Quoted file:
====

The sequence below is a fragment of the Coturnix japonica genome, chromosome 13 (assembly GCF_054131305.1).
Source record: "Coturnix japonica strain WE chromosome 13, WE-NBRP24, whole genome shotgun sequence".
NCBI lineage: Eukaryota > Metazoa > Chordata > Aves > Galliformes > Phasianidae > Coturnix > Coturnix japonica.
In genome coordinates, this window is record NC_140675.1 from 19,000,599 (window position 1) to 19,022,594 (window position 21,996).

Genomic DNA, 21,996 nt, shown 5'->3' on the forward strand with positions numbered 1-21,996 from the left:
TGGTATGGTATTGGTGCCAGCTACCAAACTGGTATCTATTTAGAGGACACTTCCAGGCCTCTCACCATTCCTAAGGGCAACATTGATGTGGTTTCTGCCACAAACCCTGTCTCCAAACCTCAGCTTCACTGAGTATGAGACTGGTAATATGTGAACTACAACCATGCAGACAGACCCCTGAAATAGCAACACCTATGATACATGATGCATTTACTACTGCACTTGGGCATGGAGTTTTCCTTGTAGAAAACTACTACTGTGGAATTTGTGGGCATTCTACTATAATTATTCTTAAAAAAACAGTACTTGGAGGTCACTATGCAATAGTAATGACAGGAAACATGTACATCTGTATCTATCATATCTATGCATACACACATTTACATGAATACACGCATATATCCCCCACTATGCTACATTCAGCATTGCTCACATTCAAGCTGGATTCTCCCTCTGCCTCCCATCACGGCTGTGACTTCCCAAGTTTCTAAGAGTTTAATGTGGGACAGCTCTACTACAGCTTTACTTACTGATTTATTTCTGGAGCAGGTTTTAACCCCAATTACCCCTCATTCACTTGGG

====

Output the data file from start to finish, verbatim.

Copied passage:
The sequence below is a fragment of the Coturnix japonica genome, chromosome 13 (assembly GCF_054131305.1).
Source record: "Coturnix japonica strain WE chromosome 13, WE-NBRP24, whole genome shotgun sequence".
NCBI lineage: Eukaryota > Metazoa > Chordata > Aves > Galliformes > Phasianidae > Coturnix > Coturnix japonica.
In genome coordinates, this window is record NC_140675.1 from 19,000,599 (window position 1) to 19,022,594 (window position 21,996).

Genomic DNA, 21,996 nt, shown 5'->3' on the forward strand with positions numbered 1-21,996 from the left:
TGGTATGGTATTGGTGCCAGCTACCAAACTGGTATCTATTTAGAGGACACTTCCAGGCCTCTCACCATTCCTAAGGGCAACATTGATGTGGTTTCTGCCACAAACCCTGTCTCCAAACCTCAGCTTCACTGAGTATGAGACTGGTAATATGTGAACTACAACCATGCAGACAGACCCCTGAAATAGCAACACCTATGATACATGATGCATTTACTACTGCACTTGGGCATGGAGTTTTCCTTGTAGAAAACTACTACTGTGGAATTTGTGGGCATTCTACTATAATTATTCTTAAAAAAACAGTACTTGGAGGTCACTATGCAATAGTAATGACAGGAAACATGTACATCTGTATCTATCATATCTATGCATACACACATTTACATGAATACACGCATATATCCCCCACTATGCTACATTCAGCATTGCTCACATTCAAGCTGGATTCTCCCTCTGCCTCCCATCACGGCTGTGACTTCCCAAGTTTCTAAGAGTTTAATGTGGGACAGCTCTACTACAGCTTTACTTACTGATTTATTTCTGGAGCAGGTTTTAACCCCAATTACCCCTCATTCACTTGGG